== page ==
A notable example of how Americans fall through the cracks in Census Bureau data gathering caught my attention while Web surfing. It appeared on the black-oriented website TheRoot.com under this eye-catching headline: “I found one drop; Can I be black now?”
The “one drop” is a reference to the old racial rule that one drop of black blood in your veins makes you black. As a full-fledged black American, I wondered who was so eager to join the club?
The answer turned out to be a white woman who had written to The Root’s “Race Manners” advice column. She had uncovered an African-American ancestor who long ago had passed for white. Now faced with census forms, among other documents that ask us Americans for our race, she was wondering which box to check.
“Do I check both, and come across as a liar to those who don’t know my history?” she asked. “Or do I check just white, and feel like a self-loathing racist?”
I sympathize with the suddenly mixed-race woman’s confusion. In changing times, government forms are often the last to catch up.
It has only been since 2000, for example, that mixed-race people are allowed to check more than one racial box. And that’s just one slice of America’s changing demographics that on which census forms are falling behind.
On question number 9 in the 2010 form, for example, there are check boxes for “White,” ‘‘Black, African American or Negro,” ‘‘American Indian or Alaska Native,” as well as 11 other choices that actually are ethnic nationalities from Asia and the Pacific Islands.
Hispanics are mentioned in a separate question, clearly as an ethnic group, apparently in response to confusion in 2000 that the Census Bureau says resulted in about 43 percent of Hispanics failing to specify a race. Some even wrote in “I am Hispanic.”
Even so, the new form left out mention of the entire Middle East, among other regions, leaving their ethnic groups to check “white” or fill in the catch-all box for “Some other race.”
More extensive questions of ethnicity and ancestry have been asked since 2000 by another set of longer forms, the American Community Survey. Unlike the 10-year census, the longer ACS is conducted among a sample of 250,000 people every month. That’s a good model, some experts, say for how the 10-year census could give a more complete and realistic picture of America’s changing demographic landscape.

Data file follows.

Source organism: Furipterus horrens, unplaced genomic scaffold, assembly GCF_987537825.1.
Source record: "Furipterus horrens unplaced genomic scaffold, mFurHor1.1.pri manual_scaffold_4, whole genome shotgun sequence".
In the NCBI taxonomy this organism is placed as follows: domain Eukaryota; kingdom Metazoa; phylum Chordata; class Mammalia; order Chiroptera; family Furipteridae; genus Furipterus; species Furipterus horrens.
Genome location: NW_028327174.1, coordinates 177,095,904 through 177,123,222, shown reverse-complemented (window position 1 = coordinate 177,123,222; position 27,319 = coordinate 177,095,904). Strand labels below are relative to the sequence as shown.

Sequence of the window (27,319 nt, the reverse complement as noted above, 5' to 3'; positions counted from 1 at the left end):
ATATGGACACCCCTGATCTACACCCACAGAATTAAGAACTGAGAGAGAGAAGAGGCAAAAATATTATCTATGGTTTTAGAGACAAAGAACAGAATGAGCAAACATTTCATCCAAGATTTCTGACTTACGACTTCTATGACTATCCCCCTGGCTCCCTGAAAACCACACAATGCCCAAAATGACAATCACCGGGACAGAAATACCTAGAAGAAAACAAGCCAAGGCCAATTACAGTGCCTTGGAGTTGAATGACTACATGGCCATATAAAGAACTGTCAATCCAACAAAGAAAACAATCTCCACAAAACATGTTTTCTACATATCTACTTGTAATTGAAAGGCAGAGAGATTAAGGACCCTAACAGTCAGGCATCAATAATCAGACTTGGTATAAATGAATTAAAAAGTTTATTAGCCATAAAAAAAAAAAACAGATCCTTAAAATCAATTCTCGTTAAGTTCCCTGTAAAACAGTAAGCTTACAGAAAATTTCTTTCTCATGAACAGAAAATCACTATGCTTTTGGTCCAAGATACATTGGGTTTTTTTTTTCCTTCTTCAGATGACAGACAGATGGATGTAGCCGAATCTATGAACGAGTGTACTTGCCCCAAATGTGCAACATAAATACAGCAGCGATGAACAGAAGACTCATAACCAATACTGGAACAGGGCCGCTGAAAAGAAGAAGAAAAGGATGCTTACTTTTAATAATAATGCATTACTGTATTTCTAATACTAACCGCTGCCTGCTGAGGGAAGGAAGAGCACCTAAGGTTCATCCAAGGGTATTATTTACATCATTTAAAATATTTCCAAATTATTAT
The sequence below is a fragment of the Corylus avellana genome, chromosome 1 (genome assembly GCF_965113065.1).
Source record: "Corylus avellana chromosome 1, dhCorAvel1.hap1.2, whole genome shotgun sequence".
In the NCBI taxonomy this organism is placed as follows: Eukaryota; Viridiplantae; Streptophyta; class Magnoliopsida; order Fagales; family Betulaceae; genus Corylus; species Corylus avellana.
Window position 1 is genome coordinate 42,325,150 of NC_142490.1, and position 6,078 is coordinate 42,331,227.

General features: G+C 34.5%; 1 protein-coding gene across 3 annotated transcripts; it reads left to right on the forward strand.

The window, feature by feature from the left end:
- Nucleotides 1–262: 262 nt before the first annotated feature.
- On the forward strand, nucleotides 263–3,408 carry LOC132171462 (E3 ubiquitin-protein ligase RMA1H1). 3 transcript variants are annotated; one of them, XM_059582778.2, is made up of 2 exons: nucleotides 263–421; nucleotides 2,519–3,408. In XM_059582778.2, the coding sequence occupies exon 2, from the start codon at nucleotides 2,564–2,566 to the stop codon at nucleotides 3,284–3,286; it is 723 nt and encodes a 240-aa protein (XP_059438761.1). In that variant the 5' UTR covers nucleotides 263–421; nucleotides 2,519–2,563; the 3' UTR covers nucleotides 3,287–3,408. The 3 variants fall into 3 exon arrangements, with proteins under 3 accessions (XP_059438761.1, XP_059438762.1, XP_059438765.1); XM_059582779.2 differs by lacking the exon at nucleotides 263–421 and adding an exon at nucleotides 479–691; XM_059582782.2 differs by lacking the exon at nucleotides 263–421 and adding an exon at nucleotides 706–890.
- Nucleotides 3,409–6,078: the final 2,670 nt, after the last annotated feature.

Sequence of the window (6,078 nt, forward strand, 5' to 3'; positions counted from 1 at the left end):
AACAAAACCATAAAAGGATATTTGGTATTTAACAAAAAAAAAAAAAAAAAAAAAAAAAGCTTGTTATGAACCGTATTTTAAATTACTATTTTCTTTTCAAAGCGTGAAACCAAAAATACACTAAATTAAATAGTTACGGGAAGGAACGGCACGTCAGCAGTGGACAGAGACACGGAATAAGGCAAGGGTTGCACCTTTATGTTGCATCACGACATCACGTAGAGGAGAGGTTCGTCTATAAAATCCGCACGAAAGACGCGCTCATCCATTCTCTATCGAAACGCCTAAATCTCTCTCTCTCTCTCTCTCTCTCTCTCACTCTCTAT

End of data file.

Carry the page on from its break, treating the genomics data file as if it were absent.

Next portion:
“We shouldn’t be governing in the 21st century by a race classification given us by a German doctor in 1776,” former census Director Kenneth Prewitt told me in an e-mail exchange.
He was referring to the German medical scientist Johann Blumenbach, whose 1776 book, On the Natural Varieties of Mankind, established the familiar but woefully inadequate five-race model we know so well today: “Caucasian, Mongolian (Asian), Malay (Pacific Islanders), American Indian and Negro.”
That was too simplistic then, let along now.
In a book to be released in June, titled What is Your Race? The Census and Our Flawed Efforts to Classify Americans, Prewitt, now a public affairs professor at Columbia University, calls for an overhaul of census race questions for a new era in our increasingly diverse nation.
It’s not enough just to count noses, he argues. We know, for example, that income gaps have been growing since 1960 between Americans of all races who have schooling beyond a high school diploma and those who don’t. Yet our focus on racial differences too often gets in the way of what we should be learning about class barriers.
Prewitt lays out a bold plan for phasing out the current questions about race while phasing in a new set aimed at measuring differences in income, education and upward mobility and social assimilation — key questions in determining how well our fabled American “melting pot” is still working.
Whether Prewitt’s scheme is widely embraced or not, it’s worth talking about.
CLARENCE PAGE’s column is distributed by Tribune Media Services Inc.